Playing this week: “This Is Us” and a Memorial Day concert


Between network, cable and streaming, the modern television landscape is vast. Here are some of the shows, specials and movies coming to television this week, May 23-29. Details and times are subject to change.

MILLION DOLLAR MERMAID (1952) 8 p.m. on TCM. Busby Berkeley choreographed this musical based on the life of Annette Kellerman, Australia’s 20th century swimming star. Kellerman is played by swimmer-turned-actress Esther Williams, in one of her many aquatic musical performances. TCM shows it alongside another example, EASY TO LIKE (1953), which airs at 10 p.m.

IT’S US 9 p.m. on NBC. When this Dan Fogelman drama debuted in 2016, it quickly became a hit — largely, it seems, because it offered something user-friendly yet high-quality at a time when anger reigned supreme. . “I’m all for really dark art and dark TV and film, but there’s a time when people crave a different kind of emotion at 8 or 9 or 10 at night,” Fogelman said in an interview with The Times in 2017. (It helped that the show had standout performers including Sterling K. Brown, Chrissy Metz, Mandy Moore and Milo Ventimiglia.) The series will end Tuesday night with a finale which, based on the season so far, promises to be bittersweet.

THE MURDER OF FRED HAMPTON (1971) 6:30 p.m. on TCM. Two years after 21-year-old Black Panther figure and civil rights leader Fred Hampton was killed in a police raid, Chicago filmmaker Howard Alk and producer Mike Gray released this feature-length documentary. Divided into two parts, the film functions both as a portrait of Hampton and as an investigation into the circumstances of his death.

TOP GUN (1986) 8 p.m. and 10:30 p.m. on Paramount Network. ‘Top Gun: Maverick’ hits theaters this week, but some viewers might feel like they’ve seen it before – originally slated for release in 2019, the film’s numerous delays mean several lengthy trailers have been released to repeatedly rekindle the hype – and it’s kind of hard to imagine there are scenes in the movie that haven’t been shown yet. Still, it’s a natural time to revisit the original film, which helped cement the careers of Tom Cruise, who plays a cutting-edge pilot at an elite naval flying school, and director Tony Scott, whose footage flying virtuosos are surely the real star here. When the film was first released, critic Walter Goodman, in his review for The New York Times, praised the aerial sequences – although he did have a note about high-tech aircraft that seems prescient retrospectively. “Despite the film’s emphasis on the importance of pilots,” he wrote, “given all the electronic marvels in contact with them – like being able to lock an enemy aircraft into their line of sight and d send a missile to pursue and destroy it – they seem part of a cosmic technological enterprise.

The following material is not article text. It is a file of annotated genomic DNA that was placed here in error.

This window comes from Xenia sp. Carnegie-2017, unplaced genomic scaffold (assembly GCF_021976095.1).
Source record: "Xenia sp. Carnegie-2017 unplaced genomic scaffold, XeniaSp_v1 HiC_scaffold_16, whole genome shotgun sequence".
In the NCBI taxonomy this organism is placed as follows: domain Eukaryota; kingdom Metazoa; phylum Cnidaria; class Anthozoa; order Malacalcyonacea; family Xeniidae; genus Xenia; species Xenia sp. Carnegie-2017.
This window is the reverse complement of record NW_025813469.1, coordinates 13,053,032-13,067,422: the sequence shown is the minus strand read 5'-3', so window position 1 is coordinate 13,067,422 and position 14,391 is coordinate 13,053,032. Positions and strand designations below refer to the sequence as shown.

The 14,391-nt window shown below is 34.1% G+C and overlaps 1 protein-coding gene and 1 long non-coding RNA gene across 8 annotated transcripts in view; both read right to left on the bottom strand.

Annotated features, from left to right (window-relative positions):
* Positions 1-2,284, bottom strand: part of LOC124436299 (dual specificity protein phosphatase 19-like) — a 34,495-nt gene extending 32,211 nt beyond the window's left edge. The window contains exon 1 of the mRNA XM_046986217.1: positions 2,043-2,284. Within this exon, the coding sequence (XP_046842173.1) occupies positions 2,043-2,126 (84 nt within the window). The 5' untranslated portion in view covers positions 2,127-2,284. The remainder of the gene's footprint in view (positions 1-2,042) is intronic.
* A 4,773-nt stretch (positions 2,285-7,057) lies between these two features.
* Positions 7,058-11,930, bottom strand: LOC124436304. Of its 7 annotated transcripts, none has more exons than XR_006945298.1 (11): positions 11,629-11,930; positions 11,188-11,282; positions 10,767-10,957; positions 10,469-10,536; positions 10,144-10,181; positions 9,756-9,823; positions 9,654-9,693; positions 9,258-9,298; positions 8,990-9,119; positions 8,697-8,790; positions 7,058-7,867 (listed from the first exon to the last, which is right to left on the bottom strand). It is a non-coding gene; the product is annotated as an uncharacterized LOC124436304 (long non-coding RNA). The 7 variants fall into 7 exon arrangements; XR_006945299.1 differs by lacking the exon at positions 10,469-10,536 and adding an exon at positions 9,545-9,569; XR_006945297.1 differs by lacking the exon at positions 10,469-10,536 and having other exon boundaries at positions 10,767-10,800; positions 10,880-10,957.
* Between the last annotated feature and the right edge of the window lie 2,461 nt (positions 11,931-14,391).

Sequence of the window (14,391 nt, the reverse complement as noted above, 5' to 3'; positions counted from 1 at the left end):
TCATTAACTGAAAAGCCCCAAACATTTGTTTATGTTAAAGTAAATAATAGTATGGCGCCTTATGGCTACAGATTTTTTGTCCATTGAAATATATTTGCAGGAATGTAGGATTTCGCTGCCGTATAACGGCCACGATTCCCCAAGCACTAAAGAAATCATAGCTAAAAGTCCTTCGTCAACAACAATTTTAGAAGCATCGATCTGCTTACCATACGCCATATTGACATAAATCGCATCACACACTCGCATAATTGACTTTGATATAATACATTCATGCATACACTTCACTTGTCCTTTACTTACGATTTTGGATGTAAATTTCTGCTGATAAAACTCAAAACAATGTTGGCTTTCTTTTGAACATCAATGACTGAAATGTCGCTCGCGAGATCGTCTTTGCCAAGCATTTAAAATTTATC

GREAT PERFORMANCES: IN COMPANY WITH SONDHEIM 9 p.m. on PBS (check local listings). The revival of Stephen Sondheim’s “Company” which is currently on Broadway with Katrina Lenk and Patti LuPone opened just days after Sondheim died in November at age 91. by the pandemic. The show is a flip-flop take on the genre of the original musical: its main character, a serial New Yorker, has been subtly renamed (Bobby is now Bobbie) and is played by Lenk. The fact that a revamped version of Sondheim’s show is set to open days after his death is a mark of the ability of plays and musicals to continue to grow even after their creators have left. “Theatre is fleeting,” director Marianne Elliott said in an interview with The Times last year, “it’s about the now. Even if you place it in another time period, it should have something to say about the present.

ABOMINABLE (2019) 6 p.m. on FX. Most of the time, finding an unexpected creature on the roof of your house is a negative experience. But that’s not the case for Yi, the young girl voiced by Chloe Bennet in “Abominable.” The plot of this animated family adventure film begins when Yi discovers a lost Yeti hiding on the roof of his apartment. She and two young accomplices help reunite the creature with its family while keeping it out of the hands of money-backed evil humans who want the Yeti for financial gain. In his review for The Times, Glenn Kenny wrote that the film is “an exceptionally watchable and lovable animated tale” – although, he noted, the Yeti character, nicknamed Everest, “looks like a relative not too away from Gritty, the Philadelphia Flyers’ adorably outraged mascot.

OLD (2021) 8 p.m. on HBO. Gael García Bernal and Vicky Krieps star in this latest M. Night Shyamalan film. Adapted from a graphic novel by French writer Pierre Oscar Lévy and Swiss illustrator Frederik Peeters, “Old” is as much about its setting as its characters: the plot centers on a family vacationing on a beautiful, otherworldly beach that causes its visitors to age at an accelerated rate: half an hour equals about a year of physical aging. In his review for The Times, Glenn Kenny said Shyamalan, a master of the shocking twist, might not have quite given this film’s interesting premise a satisfying ending. But, wrote Kenny, “the director’s fluid directing style, whose standout features are an almost always-moving camera and a bag of focusing tricks, serves him particularly well here.”

NATIONAL MEMORIAL DAY CONCERT 8 p.m. on PBS (check local listings). Memorial Day is Monday, May 30. This annual concert, held beneath the United States Capitol, honors the holiday with appearances from military personnel and famous entertainers. This year’s lineup includes bands like the US Navy Band Sea Chanters, US Army Chorus and National Symphony Orchestra, as well as actors Gary Sinise and Jean Smart, musician Rhiannon Giddens and more.


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